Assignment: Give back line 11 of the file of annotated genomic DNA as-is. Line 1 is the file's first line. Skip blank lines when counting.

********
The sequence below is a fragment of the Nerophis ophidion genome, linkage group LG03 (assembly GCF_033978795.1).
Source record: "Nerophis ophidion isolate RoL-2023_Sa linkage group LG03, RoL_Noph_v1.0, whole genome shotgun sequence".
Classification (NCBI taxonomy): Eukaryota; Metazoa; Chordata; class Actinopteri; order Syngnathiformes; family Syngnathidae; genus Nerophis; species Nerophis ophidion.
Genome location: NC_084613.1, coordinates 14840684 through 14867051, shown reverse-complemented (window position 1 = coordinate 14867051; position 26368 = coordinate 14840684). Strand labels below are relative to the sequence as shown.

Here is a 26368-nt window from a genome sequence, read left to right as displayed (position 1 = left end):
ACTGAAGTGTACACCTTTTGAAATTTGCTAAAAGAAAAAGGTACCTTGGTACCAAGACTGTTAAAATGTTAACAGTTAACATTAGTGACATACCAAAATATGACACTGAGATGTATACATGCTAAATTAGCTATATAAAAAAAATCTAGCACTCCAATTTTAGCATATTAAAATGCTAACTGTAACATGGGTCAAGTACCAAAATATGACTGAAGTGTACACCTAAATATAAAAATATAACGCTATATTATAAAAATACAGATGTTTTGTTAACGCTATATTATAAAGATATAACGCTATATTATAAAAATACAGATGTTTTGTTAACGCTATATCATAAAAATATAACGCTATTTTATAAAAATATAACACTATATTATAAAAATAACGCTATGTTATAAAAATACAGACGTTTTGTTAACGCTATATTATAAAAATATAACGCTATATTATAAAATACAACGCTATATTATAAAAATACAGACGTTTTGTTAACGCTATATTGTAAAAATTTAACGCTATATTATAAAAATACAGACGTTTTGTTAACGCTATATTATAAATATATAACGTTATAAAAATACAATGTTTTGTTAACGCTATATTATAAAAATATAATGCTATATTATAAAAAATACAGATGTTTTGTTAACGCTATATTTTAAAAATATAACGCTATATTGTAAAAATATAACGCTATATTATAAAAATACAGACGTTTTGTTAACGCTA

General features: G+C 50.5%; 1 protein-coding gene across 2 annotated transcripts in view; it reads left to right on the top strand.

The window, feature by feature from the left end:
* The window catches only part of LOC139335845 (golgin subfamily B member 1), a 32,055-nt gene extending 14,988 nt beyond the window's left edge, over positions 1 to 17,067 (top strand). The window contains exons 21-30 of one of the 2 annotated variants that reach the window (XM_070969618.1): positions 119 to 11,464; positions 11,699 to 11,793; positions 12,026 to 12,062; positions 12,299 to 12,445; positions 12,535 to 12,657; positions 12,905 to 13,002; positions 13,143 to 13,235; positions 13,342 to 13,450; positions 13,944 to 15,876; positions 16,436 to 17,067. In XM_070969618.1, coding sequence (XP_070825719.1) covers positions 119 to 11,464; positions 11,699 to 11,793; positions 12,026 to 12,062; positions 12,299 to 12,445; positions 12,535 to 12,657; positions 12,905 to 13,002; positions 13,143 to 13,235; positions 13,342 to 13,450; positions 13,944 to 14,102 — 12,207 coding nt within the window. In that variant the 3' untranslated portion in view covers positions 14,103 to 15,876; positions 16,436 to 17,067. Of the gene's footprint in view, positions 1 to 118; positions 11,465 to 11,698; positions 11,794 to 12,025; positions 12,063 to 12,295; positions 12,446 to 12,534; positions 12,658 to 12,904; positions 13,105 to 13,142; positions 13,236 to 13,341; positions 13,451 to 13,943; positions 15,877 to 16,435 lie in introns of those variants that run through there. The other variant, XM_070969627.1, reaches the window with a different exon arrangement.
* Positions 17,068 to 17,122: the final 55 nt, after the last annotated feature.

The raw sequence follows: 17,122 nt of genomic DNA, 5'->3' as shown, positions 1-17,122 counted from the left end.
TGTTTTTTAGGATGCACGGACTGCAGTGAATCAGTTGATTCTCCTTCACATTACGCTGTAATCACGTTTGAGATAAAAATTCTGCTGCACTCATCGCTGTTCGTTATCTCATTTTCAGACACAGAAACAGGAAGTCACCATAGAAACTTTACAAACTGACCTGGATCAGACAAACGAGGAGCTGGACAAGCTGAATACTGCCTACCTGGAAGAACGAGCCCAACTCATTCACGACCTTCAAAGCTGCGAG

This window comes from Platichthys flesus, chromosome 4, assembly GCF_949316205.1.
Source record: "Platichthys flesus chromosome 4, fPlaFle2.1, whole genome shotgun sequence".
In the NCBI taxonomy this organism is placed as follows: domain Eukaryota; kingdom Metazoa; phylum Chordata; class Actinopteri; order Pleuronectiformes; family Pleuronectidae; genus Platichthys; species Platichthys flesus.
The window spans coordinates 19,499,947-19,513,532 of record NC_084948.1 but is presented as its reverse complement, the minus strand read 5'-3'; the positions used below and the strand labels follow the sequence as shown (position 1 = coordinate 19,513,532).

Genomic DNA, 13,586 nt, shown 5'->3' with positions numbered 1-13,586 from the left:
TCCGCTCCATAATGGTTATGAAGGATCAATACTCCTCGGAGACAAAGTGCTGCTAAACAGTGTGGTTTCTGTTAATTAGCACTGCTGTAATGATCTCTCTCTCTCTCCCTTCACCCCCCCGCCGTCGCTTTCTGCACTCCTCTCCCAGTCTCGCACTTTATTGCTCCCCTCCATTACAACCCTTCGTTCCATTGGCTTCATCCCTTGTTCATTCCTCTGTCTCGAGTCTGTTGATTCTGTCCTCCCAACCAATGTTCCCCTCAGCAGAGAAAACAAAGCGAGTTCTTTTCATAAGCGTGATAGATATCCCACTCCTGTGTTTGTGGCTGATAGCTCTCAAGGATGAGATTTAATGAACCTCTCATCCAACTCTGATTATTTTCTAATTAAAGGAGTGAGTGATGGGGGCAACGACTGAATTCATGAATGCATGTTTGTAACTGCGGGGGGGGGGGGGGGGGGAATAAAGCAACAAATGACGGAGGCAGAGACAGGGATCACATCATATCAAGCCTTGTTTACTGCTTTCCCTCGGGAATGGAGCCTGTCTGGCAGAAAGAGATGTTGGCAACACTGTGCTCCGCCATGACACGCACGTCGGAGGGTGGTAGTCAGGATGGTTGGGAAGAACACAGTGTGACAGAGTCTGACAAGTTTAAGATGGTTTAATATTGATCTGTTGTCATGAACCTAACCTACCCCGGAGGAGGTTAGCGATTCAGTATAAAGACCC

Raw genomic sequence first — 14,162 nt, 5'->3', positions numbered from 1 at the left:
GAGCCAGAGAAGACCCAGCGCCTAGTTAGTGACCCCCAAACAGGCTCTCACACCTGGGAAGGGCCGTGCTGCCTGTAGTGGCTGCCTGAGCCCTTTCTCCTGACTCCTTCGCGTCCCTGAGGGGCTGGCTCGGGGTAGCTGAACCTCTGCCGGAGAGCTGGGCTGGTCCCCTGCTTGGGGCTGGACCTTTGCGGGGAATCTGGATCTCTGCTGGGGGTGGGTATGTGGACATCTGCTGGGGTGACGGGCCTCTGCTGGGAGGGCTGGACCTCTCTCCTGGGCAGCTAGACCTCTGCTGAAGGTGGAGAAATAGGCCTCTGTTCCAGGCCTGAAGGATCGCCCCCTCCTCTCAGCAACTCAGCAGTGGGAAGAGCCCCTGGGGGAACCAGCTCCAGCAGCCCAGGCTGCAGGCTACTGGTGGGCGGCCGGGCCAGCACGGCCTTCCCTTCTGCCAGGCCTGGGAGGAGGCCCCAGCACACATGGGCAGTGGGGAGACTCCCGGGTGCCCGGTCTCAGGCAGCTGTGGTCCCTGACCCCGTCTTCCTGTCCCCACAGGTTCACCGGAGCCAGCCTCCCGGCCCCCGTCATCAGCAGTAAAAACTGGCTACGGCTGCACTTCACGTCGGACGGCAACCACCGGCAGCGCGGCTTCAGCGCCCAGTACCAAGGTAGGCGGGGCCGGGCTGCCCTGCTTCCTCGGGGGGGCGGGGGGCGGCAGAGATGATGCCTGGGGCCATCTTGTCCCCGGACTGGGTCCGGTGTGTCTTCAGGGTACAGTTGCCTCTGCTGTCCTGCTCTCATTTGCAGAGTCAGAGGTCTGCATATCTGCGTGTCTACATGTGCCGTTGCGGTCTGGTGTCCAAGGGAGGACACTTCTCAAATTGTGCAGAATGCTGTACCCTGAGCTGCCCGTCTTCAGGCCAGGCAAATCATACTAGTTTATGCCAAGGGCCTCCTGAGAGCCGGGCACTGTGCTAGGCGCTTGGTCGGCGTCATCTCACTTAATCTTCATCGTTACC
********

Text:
The raw sequence follows: 17,122 nt of genomic DNA, 5'->3' as shown, positions 1-17,122 counted from the left end.